ShareMax.com Looks to Procure $70M in Second Round Funding

In a week that saw a number of financial talking heads suggest that the Federal Reserve’s most recent interest rate hike will help slow down the nation’s speeding e-economy, online procurement outfit ShareMax.com ignored the prognosticators as it continued to aggressively market a $70 million Series B offering.

The deal is expected to close by the end of July and will follow up on a $12.8 million first round transaction that was completed earlier this year.

Headquartered in Parsippany, N.J., ShareMax.com hopes to provide a faster and cheaper alternative to the cumbersome offline consulting practices that currently dominate the business-to-business procurement industry.

“What it takes a traditional consulting firm nine months to do, we can get done in two months,” said Katherine Vilchinsky, chief financial officer of ShareMax.com. “We’re not talking about getting people pens and pencils here, but things like 30 million corrugated containers, and it’s the sort of thing that is really enhanced by Internet technology.”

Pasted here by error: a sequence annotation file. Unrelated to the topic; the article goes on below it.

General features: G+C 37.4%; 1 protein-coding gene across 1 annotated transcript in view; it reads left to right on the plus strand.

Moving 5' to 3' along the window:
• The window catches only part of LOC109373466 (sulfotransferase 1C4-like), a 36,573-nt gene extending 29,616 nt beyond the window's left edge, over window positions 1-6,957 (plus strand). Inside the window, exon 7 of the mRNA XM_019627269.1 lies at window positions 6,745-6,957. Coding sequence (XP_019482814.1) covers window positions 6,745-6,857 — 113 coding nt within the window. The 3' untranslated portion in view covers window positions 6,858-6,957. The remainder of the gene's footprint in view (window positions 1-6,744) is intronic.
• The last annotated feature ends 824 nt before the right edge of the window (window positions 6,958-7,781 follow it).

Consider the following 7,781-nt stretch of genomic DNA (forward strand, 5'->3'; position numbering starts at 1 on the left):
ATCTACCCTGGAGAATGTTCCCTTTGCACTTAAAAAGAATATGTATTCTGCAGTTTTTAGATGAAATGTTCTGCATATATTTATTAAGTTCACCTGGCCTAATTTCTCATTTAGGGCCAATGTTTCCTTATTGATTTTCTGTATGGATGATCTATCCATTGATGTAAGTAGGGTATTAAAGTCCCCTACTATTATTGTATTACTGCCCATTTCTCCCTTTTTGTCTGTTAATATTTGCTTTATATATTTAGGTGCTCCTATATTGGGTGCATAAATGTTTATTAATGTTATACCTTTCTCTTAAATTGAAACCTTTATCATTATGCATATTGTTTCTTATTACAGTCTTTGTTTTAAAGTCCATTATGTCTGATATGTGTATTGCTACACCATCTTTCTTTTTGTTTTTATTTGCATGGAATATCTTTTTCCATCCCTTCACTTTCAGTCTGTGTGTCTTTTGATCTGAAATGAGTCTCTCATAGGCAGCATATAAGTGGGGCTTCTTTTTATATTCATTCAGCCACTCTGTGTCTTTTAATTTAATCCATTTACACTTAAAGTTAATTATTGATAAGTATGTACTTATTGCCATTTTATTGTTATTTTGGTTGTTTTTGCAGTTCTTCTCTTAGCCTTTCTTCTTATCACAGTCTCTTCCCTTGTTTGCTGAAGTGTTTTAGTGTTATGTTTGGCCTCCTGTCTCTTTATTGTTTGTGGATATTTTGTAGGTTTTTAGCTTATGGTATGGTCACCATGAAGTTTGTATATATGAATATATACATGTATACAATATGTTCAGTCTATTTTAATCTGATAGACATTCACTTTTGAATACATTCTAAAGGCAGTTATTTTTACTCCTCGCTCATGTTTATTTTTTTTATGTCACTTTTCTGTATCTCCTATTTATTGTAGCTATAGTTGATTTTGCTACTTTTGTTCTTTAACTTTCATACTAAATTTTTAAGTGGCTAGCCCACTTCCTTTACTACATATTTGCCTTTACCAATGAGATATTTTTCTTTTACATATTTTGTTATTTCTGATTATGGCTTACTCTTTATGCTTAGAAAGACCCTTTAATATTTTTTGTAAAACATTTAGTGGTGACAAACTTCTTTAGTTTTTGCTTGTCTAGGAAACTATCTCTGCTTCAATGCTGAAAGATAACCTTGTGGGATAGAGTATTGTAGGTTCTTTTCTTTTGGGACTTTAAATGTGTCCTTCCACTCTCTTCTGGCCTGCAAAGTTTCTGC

The ShareMax.com business plan currently has a vast majority of its revenues derived from the buy-side, although that strategy could conceivably be altered once the firm embarks on a series of mergers and acquisitions financed by the prospective venture deal.

In fact, when ShareMax.com announced its Series A transaction back in March, it simultaneously said that it had acquired strategic procurement analysis organization Analytics Inc. and its intention to acquire The Center For Purchasing Excellence, a network of academics and supply chain professionals.

That previous deal was led by private investment firm Apollo Management. Additional participants included Rare Medium Group Inc., Indigo Capital, Odeon Capital Partners and NetGain.

“A lot of the information technology marketplaces out there are pretty simplistic transaction-based models,” said Derrick Chen, general partner with Rare Medium Group. “[ShareMax.com] is a sourcing-focused operation that gets closer to the type of relationship area which is where I think is where the Web is going.”